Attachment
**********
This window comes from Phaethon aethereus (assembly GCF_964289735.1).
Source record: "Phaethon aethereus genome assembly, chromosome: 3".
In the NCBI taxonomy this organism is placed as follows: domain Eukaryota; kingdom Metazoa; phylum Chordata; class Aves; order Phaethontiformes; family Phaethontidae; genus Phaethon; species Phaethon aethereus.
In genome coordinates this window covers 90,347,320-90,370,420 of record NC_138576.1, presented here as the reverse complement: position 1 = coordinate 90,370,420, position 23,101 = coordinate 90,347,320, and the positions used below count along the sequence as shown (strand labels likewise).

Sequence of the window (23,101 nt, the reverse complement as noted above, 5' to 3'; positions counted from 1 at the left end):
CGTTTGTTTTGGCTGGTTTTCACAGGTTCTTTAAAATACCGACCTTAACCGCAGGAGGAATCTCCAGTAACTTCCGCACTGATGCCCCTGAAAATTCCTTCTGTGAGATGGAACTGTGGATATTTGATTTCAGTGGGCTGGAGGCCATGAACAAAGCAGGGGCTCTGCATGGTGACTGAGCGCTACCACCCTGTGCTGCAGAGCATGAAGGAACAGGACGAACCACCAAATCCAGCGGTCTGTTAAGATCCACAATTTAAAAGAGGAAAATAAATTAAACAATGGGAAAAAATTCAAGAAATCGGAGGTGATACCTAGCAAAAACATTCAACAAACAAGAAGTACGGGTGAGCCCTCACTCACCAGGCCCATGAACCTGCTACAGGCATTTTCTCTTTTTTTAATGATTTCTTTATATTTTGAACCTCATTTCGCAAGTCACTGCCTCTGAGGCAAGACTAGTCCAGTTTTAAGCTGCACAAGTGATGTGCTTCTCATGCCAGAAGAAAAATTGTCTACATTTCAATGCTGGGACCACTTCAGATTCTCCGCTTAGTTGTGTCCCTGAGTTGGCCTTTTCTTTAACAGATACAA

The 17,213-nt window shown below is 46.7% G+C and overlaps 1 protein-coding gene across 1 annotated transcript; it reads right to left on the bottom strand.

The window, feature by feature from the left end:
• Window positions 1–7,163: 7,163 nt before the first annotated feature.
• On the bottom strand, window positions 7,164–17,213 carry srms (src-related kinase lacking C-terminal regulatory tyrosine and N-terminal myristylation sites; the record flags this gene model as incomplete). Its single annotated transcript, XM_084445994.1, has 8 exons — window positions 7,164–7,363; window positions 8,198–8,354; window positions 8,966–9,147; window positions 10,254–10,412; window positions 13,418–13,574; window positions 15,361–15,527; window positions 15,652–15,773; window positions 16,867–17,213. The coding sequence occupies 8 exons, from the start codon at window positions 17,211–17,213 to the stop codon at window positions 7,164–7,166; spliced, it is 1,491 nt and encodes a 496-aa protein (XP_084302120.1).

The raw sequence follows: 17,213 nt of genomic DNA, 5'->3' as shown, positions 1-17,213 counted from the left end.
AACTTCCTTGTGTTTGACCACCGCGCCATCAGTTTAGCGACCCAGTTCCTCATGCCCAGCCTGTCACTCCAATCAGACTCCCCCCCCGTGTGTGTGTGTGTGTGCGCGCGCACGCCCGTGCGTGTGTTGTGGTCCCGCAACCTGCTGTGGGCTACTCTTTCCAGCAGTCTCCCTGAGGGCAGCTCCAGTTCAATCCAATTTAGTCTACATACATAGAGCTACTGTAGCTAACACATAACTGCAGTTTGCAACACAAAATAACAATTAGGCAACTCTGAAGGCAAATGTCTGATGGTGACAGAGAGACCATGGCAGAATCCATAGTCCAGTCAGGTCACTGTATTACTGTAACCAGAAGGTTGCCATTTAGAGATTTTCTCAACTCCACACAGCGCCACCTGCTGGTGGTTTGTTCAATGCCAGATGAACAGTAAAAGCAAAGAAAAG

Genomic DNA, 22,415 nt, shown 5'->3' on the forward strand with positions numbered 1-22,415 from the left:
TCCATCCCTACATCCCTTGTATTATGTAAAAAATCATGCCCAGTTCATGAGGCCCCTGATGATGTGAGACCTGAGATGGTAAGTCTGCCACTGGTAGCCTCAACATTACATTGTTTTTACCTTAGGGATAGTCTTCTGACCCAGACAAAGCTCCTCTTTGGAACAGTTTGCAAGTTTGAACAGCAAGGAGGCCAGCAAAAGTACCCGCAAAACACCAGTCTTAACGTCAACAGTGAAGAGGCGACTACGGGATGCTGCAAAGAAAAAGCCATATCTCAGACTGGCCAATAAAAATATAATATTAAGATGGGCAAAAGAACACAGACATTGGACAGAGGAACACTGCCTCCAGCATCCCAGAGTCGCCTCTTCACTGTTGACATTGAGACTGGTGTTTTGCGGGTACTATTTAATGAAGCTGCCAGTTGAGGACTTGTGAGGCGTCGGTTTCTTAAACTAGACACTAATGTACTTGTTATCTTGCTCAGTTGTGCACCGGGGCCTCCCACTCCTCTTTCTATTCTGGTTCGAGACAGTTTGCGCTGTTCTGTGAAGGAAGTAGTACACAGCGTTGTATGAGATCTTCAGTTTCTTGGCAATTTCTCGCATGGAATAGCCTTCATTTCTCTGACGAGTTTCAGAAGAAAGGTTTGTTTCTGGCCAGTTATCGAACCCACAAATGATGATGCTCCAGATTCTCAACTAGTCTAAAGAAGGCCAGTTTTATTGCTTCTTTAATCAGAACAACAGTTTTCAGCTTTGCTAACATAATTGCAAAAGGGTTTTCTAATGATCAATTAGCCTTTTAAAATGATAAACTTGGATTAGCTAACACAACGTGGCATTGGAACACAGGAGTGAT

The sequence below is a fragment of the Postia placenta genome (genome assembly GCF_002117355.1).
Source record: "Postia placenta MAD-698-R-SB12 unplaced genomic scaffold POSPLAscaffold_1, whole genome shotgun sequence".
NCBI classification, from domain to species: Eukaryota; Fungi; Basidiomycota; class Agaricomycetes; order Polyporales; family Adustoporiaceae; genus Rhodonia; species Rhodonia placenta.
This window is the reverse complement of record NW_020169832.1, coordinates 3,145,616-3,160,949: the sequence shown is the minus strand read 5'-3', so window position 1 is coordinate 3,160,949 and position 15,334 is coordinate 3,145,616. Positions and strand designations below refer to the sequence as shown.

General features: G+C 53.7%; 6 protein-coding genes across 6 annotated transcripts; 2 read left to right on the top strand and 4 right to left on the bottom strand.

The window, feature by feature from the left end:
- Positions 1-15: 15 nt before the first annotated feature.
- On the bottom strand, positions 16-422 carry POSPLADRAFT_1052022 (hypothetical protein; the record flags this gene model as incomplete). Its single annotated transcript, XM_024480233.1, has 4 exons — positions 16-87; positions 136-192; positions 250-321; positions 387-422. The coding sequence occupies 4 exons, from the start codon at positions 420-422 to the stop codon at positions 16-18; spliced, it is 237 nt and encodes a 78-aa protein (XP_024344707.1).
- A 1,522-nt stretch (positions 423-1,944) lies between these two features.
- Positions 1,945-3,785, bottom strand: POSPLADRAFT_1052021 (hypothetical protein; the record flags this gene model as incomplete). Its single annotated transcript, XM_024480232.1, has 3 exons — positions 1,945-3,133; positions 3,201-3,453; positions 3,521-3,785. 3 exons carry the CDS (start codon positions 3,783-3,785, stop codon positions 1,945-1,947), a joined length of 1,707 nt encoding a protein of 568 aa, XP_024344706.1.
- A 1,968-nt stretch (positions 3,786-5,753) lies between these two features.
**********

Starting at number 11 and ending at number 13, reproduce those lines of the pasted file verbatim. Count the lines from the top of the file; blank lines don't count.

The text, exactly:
The raw sequence follows: 17,213 nt of genomic DNA, 5'->3' as shown, positions 1-17,213 counted from the left end.
AACTTCCTTGTGTTTGACCACCGCGCCATCAGTTTAGCGACCCAGTTCCTCATGCCCAGCCTGTCACTCCAATCAGACTCCCCCCCCGTGTGTGTGTGTGTGTGCGCGCGCACGCCCGTGCGTGTGTTGTGGTCCCGCAACCTGCTGTGGGCTACTCTTTCCAGCAGTCTCCCTGAGGGCAGCTCCAGTTCAATCCAATTTAGTCTACATACATAGAGCTACTGTAGCTAACACATAACTGCAGTTTGCAACACAAAATAACAATTAGGCAACTCTGAAGGCAAATGTCTGATGGTGACAGAGAGACCATGGCAGAATCCATAGTCCAGTCAGGTCACTGTATTACTGTAACCAGAAGGTTGCCATTTAGAGATTTTCTCAACTCCACACAGCGCCACCTGCTGGTGGTTTGTTCAATGCCAGATGAACAGTAAAAGCAAAGAAAAG

Genomic DNA, 22,415 nt, shown 5'->3' on the forward strand with positions numbered 1-22,415 from the left: